From farm to table and Wisconsin to China

By Hezi Jiang | China Daily | Updated: 2017-06-13 07:18

From farm to table and Wisconsin to China

Nodgi Van-Wychen, a third-generation cranberry grower, is glad that Chinese consumers enjoy her produce. [Photo/China Daily]

Another town in Central Wisconsin also is looking to host their Chinese guests, and if they arrive in September, they will be able to attend the 45th annual Cranberry Festival in Warrens, where a population of 360 swells to more than 100,000 for the event.

The state is the leading producer of cranberries, with more than half of US production. Massachusetts is the second-largest US producer.

The state exports 35 percent of its cranberries, compared to 5 or 10 percent a decade ago, and much of the growth has come from China.

Chinese used to consume less than 1 percent of the world's cranberries, and now it's 9 percent, according to Jim Reed, chief executive officer of the Cranberry Growers Cooperative.

He said co-op members are exporting 25 to 30 percent of their dried cranberries to China and expects that to increase to 40 percent.

The co-op has 40 growers from the area, most have been family-owned and operated for generations. The co-op invested $23 million in a new production facility last year, plus another $9 million in a giant freezer that houses 33 million pounds of cranberries from last fall.

The farmers used to partner with the Ocean Spray cranberry company, but now with the new facility they are packaging and marketing their own brand, CranGrow.

The co-op is funding an independent study in China on cranberry as a remedy for H. pylori, a type of bacteria that causes stomach infection and is a common problem in China. Results will be announced in the fall.

"Knowing that people all around the world, people in China, are enjoying (our cranberries) makes our family very, very proud," said Nodgi Van-Wychen, a third-generation cranberry grower. "Hopefully, they will enjoy it and become healthier because of our product."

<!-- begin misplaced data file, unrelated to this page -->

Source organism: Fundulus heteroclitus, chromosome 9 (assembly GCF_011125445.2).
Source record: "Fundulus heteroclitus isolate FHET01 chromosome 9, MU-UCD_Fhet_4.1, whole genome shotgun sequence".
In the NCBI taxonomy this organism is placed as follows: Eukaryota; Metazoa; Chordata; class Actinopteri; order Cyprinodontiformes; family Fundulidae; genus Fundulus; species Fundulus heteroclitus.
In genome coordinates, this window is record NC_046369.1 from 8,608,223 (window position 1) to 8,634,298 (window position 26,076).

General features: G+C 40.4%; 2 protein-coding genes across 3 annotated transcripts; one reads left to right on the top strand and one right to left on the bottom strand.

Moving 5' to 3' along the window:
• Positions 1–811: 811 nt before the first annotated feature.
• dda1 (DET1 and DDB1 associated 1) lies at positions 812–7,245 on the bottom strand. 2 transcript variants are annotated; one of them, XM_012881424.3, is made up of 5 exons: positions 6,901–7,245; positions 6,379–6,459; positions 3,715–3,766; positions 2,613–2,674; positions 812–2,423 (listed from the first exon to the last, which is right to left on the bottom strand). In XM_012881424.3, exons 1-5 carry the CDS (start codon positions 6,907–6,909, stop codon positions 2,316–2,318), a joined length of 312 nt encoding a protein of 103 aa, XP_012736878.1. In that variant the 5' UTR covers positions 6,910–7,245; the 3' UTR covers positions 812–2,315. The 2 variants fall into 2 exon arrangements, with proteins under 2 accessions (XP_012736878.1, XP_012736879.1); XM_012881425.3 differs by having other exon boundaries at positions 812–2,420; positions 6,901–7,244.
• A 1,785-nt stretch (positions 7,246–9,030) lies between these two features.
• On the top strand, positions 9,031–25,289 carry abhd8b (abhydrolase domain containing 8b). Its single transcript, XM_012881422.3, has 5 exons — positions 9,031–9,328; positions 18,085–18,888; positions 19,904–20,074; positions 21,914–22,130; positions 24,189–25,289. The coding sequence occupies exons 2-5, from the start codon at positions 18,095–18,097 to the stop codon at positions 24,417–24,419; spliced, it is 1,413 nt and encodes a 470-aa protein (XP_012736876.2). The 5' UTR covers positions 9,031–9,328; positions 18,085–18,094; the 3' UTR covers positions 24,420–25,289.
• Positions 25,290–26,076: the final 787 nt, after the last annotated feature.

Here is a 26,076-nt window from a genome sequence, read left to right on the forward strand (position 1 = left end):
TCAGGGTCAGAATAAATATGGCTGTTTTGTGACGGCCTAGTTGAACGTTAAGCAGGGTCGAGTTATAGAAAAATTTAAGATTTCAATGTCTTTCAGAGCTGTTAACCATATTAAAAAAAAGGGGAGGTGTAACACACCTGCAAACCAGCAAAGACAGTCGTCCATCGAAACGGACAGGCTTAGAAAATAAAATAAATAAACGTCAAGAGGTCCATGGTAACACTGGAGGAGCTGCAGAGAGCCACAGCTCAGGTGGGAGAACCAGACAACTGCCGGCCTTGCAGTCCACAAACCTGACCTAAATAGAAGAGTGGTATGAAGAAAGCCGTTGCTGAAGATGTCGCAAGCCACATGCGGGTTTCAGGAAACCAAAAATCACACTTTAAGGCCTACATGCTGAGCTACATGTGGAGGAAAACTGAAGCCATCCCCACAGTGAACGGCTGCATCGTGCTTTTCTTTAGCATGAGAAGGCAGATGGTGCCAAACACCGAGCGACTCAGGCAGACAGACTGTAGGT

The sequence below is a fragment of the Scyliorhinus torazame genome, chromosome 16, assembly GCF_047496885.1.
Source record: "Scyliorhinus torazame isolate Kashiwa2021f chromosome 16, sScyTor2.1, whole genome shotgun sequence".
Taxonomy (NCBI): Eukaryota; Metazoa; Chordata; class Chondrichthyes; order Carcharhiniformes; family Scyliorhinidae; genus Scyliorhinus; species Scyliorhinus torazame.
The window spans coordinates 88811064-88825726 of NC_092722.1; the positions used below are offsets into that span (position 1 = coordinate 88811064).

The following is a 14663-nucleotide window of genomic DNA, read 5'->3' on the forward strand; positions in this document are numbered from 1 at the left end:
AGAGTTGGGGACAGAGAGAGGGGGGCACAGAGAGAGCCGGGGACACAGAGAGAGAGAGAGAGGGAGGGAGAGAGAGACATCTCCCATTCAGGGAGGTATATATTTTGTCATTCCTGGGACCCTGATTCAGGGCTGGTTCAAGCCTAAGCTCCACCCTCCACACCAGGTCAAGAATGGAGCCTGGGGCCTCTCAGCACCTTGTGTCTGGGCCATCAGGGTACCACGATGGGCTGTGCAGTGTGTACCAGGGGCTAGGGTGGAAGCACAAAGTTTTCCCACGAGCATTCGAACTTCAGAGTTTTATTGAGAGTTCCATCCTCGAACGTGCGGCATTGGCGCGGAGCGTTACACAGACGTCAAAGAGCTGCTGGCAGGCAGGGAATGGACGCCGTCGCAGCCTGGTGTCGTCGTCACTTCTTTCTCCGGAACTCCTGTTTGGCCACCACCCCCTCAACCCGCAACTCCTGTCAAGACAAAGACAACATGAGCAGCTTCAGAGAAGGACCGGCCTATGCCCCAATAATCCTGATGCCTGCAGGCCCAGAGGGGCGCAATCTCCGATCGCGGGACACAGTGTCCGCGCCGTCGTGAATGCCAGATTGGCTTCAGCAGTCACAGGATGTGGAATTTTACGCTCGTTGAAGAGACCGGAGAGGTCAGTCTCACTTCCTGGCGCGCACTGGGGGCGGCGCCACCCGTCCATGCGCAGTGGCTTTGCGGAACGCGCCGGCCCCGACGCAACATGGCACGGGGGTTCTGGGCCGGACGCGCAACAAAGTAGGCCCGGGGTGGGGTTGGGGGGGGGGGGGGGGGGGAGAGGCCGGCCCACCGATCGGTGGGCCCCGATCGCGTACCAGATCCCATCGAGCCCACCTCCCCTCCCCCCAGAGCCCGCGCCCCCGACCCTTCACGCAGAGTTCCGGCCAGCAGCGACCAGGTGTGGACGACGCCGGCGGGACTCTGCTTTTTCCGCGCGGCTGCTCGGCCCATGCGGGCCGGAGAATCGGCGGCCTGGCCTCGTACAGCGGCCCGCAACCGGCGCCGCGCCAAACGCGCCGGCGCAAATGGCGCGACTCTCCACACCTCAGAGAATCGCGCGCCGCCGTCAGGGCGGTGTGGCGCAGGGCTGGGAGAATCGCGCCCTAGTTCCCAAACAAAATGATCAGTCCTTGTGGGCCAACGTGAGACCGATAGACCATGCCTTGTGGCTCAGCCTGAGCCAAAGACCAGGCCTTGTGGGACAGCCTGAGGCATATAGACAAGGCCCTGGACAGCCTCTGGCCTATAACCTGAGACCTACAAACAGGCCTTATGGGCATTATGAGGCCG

Van-Wychen's grandfather was the first general manager on the marsh in 1903. Her father joined him after returning from World War II.

When her father was ready to retire, Van-Wychen quit teaching and they returned to the marsh. Now, her four children and in-laws join them in the marsh.

For every acre of cranberry marsh, seven to 10 acres of support land are needed, which includes a lot of water.

Van-Wychen said that she is excited that the middle class in China is enjoying cranberries.

"That means that my grandchildren, which will be the fifth generation, will continue to do the same thing we are doing now on this march," she said.

Reed took their newly-branded dried cranberries to SIAL China 2017, Asia's largest food innovation exhibition in Shanghai in May.

Also attending the event was a team from Sartori Cheese, a local artisan cheesemaker that's been around since 1939.

At SIAL China, they celebrated Sartori's second anniversary of entering the Chinese market. They took the Black Pepper BellaVitano, which won the grand champion award at the 2017 US Champion Cheese Contest.

Blair Wilson, vice-president of marketing of Sartori Cheese, believes the product will be the next chocolate.

"China has so much potential. We want to be there first," said Wilson.

For Pam Hodgson, a master cheesemaker at Sartori, "there is a sense of place" in every piece of cheese.

"I hope we can share that little piece of Wisconsin with them," she said.

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